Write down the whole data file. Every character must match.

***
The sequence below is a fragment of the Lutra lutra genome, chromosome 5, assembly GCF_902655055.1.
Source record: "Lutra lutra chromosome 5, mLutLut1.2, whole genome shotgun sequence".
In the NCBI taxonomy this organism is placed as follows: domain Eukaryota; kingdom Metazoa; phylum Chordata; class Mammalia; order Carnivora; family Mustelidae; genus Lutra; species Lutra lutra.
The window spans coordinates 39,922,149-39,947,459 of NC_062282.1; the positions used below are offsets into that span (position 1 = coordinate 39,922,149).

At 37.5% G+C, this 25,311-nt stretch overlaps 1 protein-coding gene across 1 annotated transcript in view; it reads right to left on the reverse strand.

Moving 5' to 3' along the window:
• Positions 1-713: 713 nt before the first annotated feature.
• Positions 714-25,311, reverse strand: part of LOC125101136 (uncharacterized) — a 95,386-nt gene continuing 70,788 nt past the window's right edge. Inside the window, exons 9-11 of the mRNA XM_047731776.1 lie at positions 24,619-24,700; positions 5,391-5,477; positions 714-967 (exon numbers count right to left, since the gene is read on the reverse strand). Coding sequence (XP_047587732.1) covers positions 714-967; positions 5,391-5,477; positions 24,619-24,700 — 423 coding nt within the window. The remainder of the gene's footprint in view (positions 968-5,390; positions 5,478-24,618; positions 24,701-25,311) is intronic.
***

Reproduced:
The sequence below is a fragment of the Lutra lutra genome, chromosome 5, assembly GCF_902655055.1.
Source record: "Lutra lutra chromosome 5, mLutLut1.2, whole genome shotgun sequence".
In the NCBI taxonomy this organism is placed as follows: domain Eukaryota; kingdom Metazoa; phylum Chordata; class Mammalia; order Carnivora; family Mustelidae; genus Lutra; species Lutra lutra.
The window spans coordinates 39,922,149-39,947,459 of NC_062282.1; the positions used below are offsets into that span (position 1 = coordinate 39,922,149).

At 37.5% G+C, this 25,311-nt stretch overlaps 1 protein-coding gene across 1 annotated transcript in view; it reads right to left on the reverse strand.

Moving 5' to 3' along the window:
• Positions 1-713: 713 nt before the first annotated feature.
• Positions 714-25,311, reverse strand: part of LOC125101136 (uncharacterized) — a 95,386-nt gene continuing 70,788 nt past the window's right edge. Inside the window, exons 9-11 of the mRNA XM_047731776.1 lie at positions 24,619-24,700; positions 5,391-5,477; positions 714-967 (exon numbers count right to left, since the gene is read on the reverse strand). Coding sequence (XP_047587732.1) covers positions 714-967; positions 5,391-5,477; positions 24,619-24,700 — 423 coding nt within the window. The remainder of the gene's footprint in view (positions 968-5,390; positions 5,478-24,618; positions 24,701-25,311) is intronic.